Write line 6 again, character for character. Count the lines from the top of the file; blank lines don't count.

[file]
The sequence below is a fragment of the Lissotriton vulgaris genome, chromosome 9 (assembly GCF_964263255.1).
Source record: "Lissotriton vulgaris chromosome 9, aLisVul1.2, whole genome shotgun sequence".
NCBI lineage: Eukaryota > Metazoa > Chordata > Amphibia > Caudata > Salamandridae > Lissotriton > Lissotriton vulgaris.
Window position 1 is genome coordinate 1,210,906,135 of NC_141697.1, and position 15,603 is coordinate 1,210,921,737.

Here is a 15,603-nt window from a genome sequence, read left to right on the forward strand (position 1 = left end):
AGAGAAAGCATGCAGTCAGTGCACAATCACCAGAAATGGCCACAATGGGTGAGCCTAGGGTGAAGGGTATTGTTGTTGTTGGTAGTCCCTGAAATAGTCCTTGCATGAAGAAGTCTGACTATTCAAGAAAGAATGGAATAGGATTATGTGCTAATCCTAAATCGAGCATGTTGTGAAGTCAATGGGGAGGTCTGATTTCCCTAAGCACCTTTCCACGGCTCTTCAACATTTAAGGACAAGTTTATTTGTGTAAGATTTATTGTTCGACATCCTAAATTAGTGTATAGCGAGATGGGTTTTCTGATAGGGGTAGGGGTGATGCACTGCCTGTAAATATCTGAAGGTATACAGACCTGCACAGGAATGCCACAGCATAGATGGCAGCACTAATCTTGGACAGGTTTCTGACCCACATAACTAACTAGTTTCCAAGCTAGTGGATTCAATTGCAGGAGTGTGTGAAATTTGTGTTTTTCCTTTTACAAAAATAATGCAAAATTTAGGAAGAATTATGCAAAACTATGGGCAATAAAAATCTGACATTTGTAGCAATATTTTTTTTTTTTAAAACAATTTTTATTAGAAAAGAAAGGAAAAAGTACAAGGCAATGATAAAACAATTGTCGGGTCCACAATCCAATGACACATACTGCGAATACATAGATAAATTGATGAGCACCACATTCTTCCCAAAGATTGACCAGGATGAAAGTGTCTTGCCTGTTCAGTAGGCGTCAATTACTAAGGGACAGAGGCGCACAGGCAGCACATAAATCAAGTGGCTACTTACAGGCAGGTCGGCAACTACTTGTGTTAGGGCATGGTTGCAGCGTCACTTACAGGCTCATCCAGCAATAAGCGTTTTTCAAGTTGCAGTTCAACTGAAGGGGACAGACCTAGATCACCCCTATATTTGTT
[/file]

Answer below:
AGAGAAAGCATGCAGTCAGTGCACAATCACCAGAAATGGCCACAATGGGTGAGCCTAGGGTGAAGGGTATTGTTGTTGTTGGTAGTCCCTGAAATAGTCCTTGCATGAAGAAGTCTGACTATTCAAGAAAGAATGGAATAGGATTATGTGCTAATCCTAAATCGAGCATGTTGTGAAGTCAATGGGGAGGTCTGATTTCCCTAAGCACCTTTCCACGGCTCTTCAACATTTAAGGACAAGTTTATTTGTGTAAGATTTATTGTTCGACATCCTAAATTAGTGTATAGCGAGATGGGTTTTCTGATAGGGGTAGGGGTGATGCACTGCCTGTAAATATCTGAAGGTATACAGACCTGCACAGGAATGCCACAGCATAGATGGCAGCACTAATCTTGGACAGGTTTCTGACCCACATAACTAACTAGTTTCCAAGCTAGTGGATTCAATTGCAGGAGTGTGTGAAATTTGTGTTTTTCCTTTTACAAAAATAATGCAAAATTTAGGAAGAATTATGCAAAACTATGGGCAATAAAAATCTGACATTTGTAGCAATATTTTTTTTTTTTAAAACAATTTTTATTAGAAAAGAAAGGAAAAAGTACAAGGCAATGATAAAACAATTGTCGGGTCCACAATCCAATGACACATACTGCGAATACATAGATAAATTGATGAGCACCACATTCTTCCCAAAGATTGACCAGGATGAAAGTGTCTTGCCTGTTCAGTAGGCGTCAATTACTAAGGGACAGAGGCGCACAGGCAGCACATAAATCAAGTGGCTACTTACAGGCAGGTCGGCAACTACTTGTGTTAGGGCATGGTTGCAGCGTCACTTACAGGCTCATCCAGCAATAAGCGTTTTTCAAGTTGCAGTTCAACTGAAGGGGACAGACCTAGATCACCCCTATATTTGTT